Dr Kassim Noor Mohamed BA MSc PhD FHEA, Senior Lecturer in Criminal Justice, Royal Malaysia Police Project Manager
Kassim joined the University of Derby in June 2013, as a senior lecturer in criminal justice and the Malaysian-based project manager of the programmes that the Institute accredits for the Royal Malaysia Police (RMP).
Key achievements with RMP
Kassim's role as Project Manager has been pivotal to the success of the RMP collaboration; this accreditation and delivery of training programmes for an overseas police service is a world first.
During the initial pilot project in 2013, around 3,000 trainee constables completed their basic training and graduated with a qualification accredited by the University of Derby.
The inaugural graduation ceremony was held at the RMP College in Kuala Lumpur, which was attended by a delegation of the University’s senior management, including the Vice-Chancellor.
The RMP’s senior personnel were very impressed with the results and, working closely with Kassim, additional programmes were agreed.
In early 2015 Kassim was in Kuala Lumpur to oversee the graduation of over 3,000 police trainees; he also attended the graduation ceremony in Kuching for 644 sergeants and 150 constables who had also successfully completed their training — all of which were accredited by the University.
Before coming to the UK in 1999, Kassim, who is from Malaysia, worked for the Royal Malaysian Customs (RMC).
During his 21-year career he rose through the ranks to become a senior customs officer. In his last role as a customs officer he worked with a specialist intelligence and surveillance squad that took part in joint operations with the police and other law enforcement agencies. It was during this time that Kassim established his network of contacts with the RMP, which he maintained after leaving the RMC.
Forging links with the University
For a number of years Kassim had been considering how the RMP could further enhance the quality of its training programmes and work toward their objective of becoming a world-class police service.
In 2010 Kassim and Dato Shabudin Bin Abdul Wahab — the former Senior Deputy Commissioner of RMP training — started to formally consider how they could take things forward and in early 2013, a meeting was arranged with Professor Kevin Bampton and Nick Howe at the University of Derby. The aim of the meeting was to determine what could be achieved, to consider the courses that were available and to see if the University would be able to accredit or validate the RMP’s training.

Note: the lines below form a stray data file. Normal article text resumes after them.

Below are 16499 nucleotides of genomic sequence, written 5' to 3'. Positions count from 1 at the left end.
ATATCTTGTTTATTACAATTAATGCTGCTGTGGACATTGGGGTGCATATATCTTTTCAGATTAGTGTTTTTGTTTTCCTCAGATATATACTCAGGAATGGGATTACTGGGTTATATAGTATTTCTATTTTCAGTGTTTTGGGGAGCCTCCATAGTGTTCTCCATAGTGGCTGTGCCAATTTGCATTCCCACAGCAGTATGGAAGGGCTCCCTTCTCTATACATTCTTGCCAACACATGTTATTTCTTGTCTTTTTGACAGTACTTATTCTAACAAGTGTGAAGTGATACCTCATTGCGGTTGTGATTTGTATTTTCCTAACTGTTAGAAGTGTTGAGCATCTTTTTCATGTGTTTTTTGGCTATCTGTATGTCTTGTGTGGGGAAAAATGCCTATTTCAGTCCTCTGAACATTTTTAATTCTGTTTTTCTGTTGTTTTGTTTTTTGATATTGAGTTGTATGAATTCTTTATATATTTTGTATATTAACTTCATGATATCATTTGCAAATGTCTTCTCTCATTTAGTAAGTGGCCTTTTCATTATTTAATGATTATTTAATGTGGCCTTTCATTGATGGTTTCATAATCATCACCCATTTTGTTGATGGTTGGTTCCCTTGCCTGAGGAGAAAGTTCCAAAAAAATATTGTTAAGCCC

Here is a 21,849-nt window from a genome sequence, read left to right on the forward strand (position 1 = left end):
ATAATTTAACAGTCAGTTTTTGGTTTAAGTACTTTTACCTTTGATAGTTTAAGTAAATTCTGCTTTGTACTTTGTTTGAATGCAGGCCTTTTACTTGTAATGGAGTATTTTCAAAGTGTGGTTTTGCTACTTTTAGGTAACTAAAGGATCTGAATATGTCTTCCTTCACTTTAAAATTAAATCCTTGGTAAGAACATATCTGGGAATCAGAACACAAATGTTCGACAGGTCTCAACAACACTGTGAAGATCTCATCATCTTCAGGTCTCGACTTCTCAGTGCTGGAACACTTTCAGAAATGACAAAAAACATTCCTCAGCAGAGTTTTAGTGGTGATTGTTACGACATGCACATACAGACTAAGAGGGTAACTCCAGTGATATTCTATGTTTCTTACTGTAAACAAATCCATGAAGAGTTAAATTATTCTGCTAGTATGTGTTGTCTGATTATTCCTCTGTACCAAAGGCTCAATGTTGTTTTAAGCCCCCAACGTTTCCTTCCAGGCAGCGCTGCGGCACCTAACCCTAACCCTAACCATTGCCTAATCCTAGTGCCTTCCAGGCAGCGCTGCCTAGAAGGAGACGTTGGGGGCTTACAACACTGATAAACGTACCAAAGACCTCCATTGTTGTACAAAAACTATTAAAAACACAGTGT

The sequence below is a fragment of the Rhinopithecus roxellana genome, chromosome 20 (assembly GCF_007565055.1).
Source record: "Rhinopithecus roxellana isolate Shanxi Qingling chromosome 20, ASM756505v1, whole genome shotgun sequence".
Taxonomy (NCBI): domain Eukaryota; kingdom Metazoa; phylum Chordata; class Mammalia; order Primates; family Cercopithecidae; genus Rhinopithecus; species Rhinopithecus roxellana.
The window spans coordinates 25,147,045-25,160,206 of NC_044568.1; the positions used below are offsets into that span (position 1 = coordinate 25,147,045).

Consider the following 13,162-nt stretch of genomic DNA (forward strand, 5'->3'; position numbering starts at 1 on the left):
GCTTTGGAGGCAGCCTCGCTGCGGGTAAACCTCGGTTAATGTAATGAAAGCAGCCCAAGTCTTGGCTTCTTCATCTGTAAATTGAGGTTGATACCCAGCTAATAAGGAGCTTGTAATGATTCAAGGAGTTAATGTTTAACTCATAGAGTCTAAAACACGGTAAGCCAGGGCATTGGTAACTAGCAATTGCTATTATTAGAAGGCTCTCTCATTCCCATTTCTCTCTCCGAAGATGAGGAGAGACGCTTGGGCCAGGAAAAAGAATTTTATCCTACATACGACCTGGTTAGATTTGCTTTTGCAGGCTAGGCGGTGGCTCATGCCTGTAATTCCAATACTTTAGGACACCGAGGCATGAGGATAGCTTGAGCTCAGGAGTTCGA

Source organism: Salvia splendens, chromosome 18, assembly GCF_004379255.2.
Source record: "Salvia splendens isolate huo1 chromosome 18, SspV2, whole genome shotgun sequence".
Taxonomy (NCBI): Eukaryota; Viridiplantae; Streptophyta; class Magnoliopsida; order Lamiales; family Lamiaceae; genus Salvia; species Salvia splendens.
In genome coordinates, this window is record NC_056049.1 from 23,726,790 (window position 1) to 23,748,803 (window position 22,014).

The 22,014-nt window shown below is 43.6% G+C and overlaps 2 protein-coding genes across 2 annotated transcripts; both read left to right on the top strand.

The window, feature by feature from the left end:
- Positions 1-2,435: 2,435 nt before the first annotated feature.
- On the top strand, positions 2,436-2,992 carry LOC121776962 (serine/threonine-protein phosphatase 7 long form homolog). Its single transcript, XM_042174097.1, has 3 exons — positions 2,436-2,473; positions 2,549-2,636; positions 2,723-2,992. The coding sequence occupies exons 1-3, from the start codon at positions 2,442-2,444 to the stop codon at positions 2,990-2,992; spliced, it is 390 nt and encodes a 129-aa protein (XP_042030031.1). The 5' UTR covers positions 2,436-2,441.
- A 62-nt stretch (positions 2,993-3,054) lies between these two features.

Following their initial meetings, Kassim and his colleagues in the RMP were very keen to work with the University given that majority of the criminology lecturers and academic staff had backgrounds in law enforcement, with a high proportion being former police officers or from other law enforcement agencies. It was the practitioner experience that, in particular, attracted the RMP to the University of Derby.
Kassim and his colleagues were equally impressed with Professor Kevin Bampton and Nick Howe who were willing to develop the kind of accreditation and validation programme that the RMP were looking for.
Today, as Project Manager and the main point of contact for the RMP, Kassim’s remit is to maintain and enhance the relationships with the senior officials in the RMP and the Malaysian Government, which he achieves by spending around six months of the year in the country.
To ensure that the Institute’s standards are maintained, Kassim is rigorous on gathering feedback from their graduates and he regularly organises focus groups to determine overall satisfaction with the training provided. The vast majority are very happy with the training they receive and the fact that they graduate as police officers with accreditation from a UK university.
As a lecturer, Kassim draws on his frontline experiences from his time with the RMC and from the joint operations he carried out with other law enforcement agencies, which help to reinforce the practical applications of academic theory.
He believes this is one of the main selling points of the Institute: practitioner-led applied learning. He also gives guest lectures on some of the applied criminology courses for the Institute and on how to do research with dangerous criminals.